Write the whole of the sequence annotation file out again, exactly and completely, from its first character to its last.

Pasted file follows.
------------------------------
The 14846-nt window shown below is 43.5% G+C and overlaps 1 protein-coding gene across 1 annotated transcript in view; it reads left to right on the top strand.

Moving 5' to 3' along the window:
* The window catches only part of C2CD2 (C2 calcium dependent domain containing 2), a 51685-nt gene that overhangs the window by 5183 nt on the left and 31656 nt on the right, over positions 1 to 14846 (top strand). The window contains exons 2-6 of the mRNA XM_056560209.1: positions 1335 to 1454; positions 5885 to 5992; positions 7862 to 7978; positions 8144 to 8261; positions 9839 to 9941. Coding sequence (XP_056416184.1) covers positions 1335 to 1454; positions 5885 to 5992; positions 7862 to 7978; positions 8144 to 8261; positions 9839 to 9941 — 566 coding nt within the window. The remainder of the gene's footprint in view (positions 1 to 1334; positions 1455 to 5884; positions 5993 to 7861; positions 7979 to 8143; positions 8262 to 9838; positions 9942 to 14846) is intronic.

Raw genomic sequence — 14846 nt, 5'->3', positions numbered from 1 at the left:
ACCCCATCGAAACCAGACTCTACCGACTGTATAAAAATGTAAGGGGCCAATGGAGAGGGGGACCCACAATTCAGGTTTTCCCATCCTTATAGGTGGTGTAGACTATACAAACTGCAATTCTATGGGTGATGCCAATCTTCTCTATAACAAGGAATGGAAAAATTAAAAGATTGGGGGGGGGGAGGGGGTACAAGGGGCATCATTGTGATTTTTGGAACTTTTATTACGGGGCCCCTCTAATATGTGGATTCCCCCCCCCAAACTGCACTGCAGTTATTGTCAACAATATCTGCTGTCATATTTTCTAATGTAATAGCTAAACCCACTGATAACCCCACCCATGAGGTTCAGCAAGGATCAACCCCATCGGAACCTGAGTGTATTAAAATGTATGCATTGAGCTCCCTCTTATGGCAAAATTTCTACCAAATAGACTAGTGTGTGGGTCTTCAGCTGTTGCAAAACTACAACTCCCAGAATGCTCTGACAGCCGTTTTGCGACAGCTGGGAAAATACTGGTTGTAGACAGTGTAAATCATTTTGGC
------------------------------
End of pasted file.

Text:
The 14846-nt window shown below is 43.5% G+C and overlaps 1 protein-coding gene across 1 annotated transcript in view; it reads left to right on the top strand.

Moving 5' to 3' along the window:
* The window catches only part of C2CD2 (C2 calcium dependent domain containing 2), a 51685-nt gene that overhangs the window by 5183 nt on the left and 31656 nt on the right, over positions 1 to 14846 (top strand). The window contains exons 2-6 of the mRNA XM_056560209.1: positions 1335 to 1454; positions 5885 to 5992; positions 7862 to 7978; positions 8144 to 8261; positions 9839 to 9941. Coding sequence (XP_056416184.1) covers positions 1335 to 1454; positions 5885 to 5992; positions 7862 to 7978; positions 8144 to 8261; positions 9839 to 9941 — 566 coding nt within the window. The remainder of the gene's footprint in view (positions 1 to 1334; positions 1455 to 5884; positions 5993 to 7861; positions 7979 to 8143; positions 8262 to 9838; positions 9942 to 14846) is intronic.

Raw genomic sequence — 14846 nt, 5'->3', positions numbered from 1 at the left:
ACCCCATCGAAACCAGACTCTACCGACTGTATAAAAATGTAAGGGGCCAATGGAGAGGGGGACCCACAATTCAGGTTTTCCCATCCTTATAGGTGGTGTAGACTATACAAACTGCAATTCTATGGGTGATGCCAATCTTCTCTATAACAAGGAATGGAAAAATTAAAAGATTGGGGGGGGGGAGGGGGTACAAGGGGCATCATTGTGATTTTTGGAACTTTTATTACGGGGCCCCTCTAATATGTGGATTCCCCCCCCCAAACTGCACTGCAGTTATTGTCAACAATATCTGCTGTCATATTTTCTAATGTAATAGCTAAACCCACTGATAACCCCACCCATGAGGTTCAGCAAGGATCAACCCCATCGGAACCTGAGTGTATTAAAATGTATGCATTGAGCTCCCTCTTATGGCAAAATTTCTACCAAATAGACTAGTGTGTGGGTCTTCAGCTGTTGCAAAACTACAACTCCCAGAATGCTCTGACAGCCGTTTTGCGACAGCTGGGAAAATACTGGTTGTAGACAGTGTAAATCATTTTGGC